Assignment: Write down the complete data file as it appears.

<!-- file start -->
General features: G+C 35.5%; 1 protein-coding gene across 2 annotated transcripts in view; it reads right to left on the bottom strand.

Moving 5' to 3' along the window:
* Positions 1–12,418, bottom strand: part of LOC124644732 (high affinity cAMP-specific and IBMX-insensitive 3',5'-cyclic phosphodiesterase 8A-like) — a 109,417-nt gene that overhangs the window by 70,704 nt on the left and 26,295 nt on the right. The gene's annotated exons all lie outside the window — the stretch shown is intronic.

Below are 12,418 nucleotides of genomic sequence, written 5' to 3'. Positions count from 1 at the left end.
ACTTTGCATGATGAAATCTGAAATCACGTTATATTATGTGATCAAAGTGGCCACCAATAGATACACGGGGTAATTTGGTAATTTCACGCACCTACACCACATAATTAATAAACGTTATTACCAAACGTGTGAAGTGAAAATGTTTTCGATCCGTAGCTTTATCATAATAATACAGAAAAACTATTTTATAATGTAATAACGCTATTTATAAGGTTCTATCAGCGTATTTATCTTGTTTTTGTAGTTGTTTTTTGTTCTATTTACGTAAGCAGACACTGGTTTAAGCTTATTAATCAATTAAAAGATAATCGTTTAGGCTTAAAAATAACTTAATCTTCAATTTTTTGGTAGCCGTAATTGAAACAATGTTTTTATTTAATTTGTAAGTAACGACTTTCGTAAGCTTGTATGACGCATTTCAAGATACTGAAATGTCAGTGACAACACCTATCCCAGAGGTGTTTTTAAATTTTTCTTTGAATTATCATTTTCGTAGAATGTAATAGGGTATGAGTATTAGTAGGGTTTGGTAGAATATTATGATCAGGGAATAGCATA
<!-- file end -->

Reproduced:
General features: G+C 35.5%; 1 protein-coding gene across 2 annotated transcripts in view; it reads right to left on the bottom strand.

Moving 5' to 3' along the window:
* Positions 1–12,418, bottom strand: part of LOC124644732 (high affinity cAMP-specific and IBMX-insensitive 3',5'-cyclic phosphodiesterase 8A-like) — a 109,417-nt gene that overhangs the window by 70,704 nt on the left and 26,295 nt on the right. The gene's annotated exons all lie outside the window — the stretch shown is intronic.

Below are 12,418 nucleotides of genomic sequence, written 5' to 3'. Positions count from 1 at the left end.
ACTTTGCATGATGAAATCTGAAATCACGTTATATTATGTGATCAAAGTGGCCACCAATAGATACACGGGGTAATTTGGTAATTTCACGCACCTACACCACATAATTAATAAACGTTATTACCAAACGTGTGAAGTGAAAATGTTTTCGATCCGTAGCTTTATCATAATAATACAGAAAAACTATTTTATAATGTAATAACGCTATTTATAAGGTTCTATCAGCGTATTTATCTTGTTTTTGTAGTTGTTTTTTGTTCTATTTACGTAAGCAGACACTGGTTTAAGCTTATTAATCAATTAAAAGATAATCGTTTAGGCTTAAAAATAACTTAATCTTCAATTTTTTGGTAGCCGTAATTGAAACAATGTTTTTATTTAATTTGTAAGTAACGACTTTCGTAAGCTTGTATGACGCATTTCAAGATACTGAAATGTCAGTGACAACACCTATCCCAGAGGTGTTTTTAAATTTTTCTTTGAATTATCATTTTCGTAGAATGTAATAGGGTATGAGTATTAGTAGGGTTTGGTAGAATATTATGATCAGGGAATAGCATA